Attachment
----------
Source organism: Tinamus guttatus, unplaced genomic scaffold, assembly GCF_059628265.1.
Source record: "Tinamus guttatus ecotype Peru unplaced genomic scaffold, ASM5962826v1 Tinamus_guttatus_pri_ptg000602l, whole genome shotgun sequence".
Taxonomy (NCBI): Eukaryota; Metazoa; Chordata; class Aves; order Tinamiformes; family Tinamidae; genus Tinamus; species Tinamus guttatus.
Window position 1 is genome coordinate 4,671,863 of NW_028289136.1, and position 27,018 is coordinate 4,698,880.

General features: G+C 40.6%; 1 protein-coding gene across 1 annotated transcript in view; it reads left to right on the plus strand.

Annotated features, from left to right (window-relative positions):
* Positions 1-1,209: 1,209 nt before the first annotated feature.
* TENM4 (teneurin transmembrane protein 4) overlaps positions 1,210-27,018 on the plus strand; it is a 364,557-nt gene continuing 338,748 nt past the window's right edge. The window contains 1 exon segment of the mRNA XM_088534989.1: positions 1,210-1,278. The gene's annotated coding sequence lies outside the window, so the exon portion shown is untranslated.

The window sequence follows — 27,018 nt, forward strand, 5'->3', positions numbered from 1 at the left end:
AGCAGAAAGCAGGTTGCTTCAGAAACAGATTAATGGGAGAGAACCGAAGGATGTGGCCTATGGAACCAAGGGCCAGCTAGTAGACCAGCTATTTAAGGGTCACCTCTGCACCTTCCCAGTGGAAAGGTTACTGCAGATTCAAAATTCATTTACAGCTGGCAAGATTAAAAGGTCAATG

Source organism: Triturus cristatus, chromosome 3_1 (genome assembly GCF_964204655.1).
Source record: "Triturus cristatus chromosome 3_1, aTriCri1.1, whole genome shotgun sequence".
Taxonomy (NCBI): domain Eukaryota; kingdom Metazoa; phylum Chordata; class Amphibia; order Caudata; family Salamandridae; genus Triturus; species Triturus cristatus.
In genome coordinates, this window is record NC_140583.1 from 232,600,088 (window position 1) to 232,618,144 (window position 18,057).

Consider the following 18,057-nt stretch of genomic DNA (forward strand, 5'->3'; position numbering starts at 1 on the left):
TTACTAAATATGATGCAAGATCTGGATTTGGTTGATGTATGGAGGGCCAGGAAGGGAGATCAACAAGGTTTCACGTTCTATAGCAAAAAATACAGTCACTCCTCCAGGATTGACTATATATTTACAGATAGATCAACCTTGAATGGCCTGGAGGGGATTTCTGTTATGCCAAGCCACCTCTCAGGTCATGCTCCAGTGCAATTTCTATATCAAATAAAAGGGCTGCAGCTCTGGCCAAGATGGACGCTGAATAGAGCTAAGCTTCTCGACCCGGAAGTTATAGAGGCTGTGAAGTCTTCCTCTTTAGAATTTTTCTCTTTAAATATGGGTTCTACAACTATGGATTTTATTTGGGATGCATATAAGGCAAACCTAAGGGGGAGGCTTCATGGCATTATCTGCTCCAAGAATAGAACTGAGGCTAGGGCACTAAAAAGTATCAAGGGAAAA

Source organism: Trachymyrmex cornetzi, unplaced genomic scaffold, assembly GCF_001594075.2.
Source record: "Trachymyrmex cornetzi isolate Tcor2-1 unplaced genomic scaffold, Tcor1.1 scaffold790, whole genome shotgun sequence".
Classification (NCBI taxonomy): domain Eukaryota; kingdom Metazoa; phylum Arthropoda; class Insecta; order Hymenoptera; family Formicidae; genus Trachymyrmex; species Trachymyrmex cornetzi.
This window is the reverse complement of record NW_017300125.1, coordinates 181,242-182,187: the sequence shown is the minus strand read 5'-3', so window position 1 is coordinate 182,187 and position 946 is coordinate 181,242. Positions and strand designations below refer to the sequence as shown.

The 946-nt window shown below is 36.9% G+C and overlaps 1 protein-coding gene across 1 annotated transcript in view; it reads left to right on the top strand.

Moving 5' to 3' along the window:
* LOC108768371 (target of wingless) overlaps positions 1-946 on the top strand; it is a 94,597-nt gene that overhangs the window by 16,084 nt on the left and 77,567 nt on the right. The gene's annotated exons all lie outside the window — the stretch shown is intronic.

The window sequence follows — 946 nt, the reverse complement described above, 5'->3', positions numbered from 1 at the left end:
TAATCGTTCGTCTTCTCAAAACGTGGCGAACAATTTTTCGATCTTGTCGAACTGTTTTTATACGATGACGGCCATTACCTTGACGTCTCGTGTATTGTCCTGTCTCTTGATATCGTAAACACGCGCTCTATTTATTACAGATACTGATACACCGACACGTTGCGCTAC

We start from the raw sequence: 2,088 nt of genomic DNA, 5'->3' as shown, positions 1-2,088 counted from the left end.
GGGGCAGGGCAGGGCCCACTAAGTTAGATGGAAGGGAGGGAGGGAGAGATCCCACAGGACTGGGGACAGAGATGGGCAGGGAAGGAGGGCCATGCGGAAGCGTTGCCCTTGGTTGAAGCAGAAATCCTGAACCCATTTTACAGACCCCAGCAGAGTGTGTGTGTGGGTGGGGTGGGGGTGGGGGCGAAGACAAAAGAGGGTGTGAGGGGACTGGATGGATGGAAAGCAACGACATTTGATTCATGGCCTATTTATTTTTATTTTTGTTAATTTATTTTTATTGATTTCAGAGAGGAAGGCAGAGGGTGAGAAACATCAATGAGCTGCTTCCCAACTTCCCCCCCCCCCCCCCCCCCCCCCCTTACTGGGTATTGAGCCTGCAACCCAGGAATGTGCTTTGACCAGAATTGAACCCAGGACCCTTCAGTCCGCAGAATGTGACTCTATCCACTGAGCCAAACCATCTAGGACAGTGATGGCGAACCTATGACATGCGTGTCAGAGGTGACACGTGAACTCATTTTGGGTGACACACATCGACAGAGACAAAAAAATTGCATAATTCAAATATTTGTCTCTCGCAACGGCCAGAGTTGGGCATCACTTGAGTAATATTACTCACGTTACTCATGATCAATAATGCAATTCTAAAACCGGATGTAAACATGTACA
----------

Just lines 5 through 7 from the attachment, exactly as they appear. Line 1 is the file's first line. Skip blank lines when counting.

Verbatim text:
General features: G+C 40.6%; 1 protein-coding gene across 1 annotated transcript in view; it reads left to right on the plus strand.

Annotated features, from left to right (window-relative positions):
* Positions 1-1,209: 1,209 nt before the first annotated feature.